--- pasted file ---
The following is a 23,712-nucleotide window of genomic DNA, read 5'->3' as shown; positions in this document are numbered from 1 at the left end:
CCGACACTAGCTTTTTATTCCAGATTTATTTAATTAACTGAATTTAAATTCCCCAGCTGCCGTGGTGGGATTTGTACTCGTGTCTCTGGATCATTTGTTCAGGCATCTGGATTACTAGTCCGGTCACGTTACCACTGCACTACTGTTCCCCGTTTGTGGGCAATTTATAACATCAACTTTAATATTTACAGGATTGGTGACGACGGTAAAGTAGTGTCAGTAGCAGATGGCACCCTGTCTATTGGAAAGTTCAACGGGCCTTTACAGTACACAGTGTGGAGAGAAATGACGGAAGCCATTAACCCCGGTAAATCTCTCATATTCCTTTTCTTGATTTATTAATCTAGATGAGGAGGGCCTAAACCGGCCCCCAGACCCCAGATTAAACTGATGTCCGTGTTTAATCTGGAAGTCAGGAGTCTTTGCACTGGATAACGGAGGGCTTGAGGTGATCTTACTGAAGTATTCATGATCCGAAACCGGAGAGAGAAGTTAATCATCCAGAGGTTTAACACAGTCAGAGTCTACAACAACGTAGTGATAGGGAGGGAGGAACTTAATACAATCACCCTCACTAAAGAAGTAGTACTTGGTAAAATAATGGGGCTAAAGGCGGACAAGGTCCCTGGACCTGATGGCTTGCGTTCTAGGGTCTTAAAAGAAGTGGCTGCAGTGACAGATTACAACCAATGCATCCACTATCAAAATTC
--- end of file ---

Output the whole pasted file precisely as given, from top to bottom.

The following is a 23,712-nucleotide window of genomic DNA, read 5'->3' as shown; positions in this document are numbered from 1 at the left end:
CCGACACTAGCTTTTTATTCCAGATTTATTTAATTAACTGAATTTAAATTCCCCAGCTGCCGTGGTGGGATTTGTACTCGTGTCTCTGGATCATTTGTTCAGGCATCTGGATTACTAGTCCGGTCACGTTACCACTGCACTACTGTTCCCCGTTTGTGGGCAATTTATAACATCAACTTTAATATTTACAGGATTGGTGACGACGGTAAAGTAGTGTCAGTAGCAGATGGCACCCTGTCTATTGGAAAGTTCAACGGGCCTTTACAGTACACAGTGTGGAGAGAAATGACGGAAGCCATTAACCCCGGTAAATCTCTCATATTCCTTTTCTTGATTTATTAATCTAGATGAGGAGGGCCTAAACCGGCCCCCAGACCCCAGATTAAACTGATGTCCGTGTTTAATCTGGAAGTCAGGAGTCTTTGCACTGGATAACGGAGGGCTTGAGGTGATCTTACTGAAGTATTCATGATCCGAAACCGGAGAGAGAAGTTAATCATCCAGAGGTTTAACACAGTCAGAGTCTACAACAACGTAGTGATAGGGAGGGAGGAACTTAATACAATCACCCTCACTAAAGAAGTAGTACTTGGTAAAATAATGGGGCTAAAGGCGGACAAGGTCCCTGGACCTGATGGCTTGCGTTCTAGGGTCTTAAAAGAAGTGGCTGCAGTGACAGATTACAACCAATGCATCCACTATCAAAATTC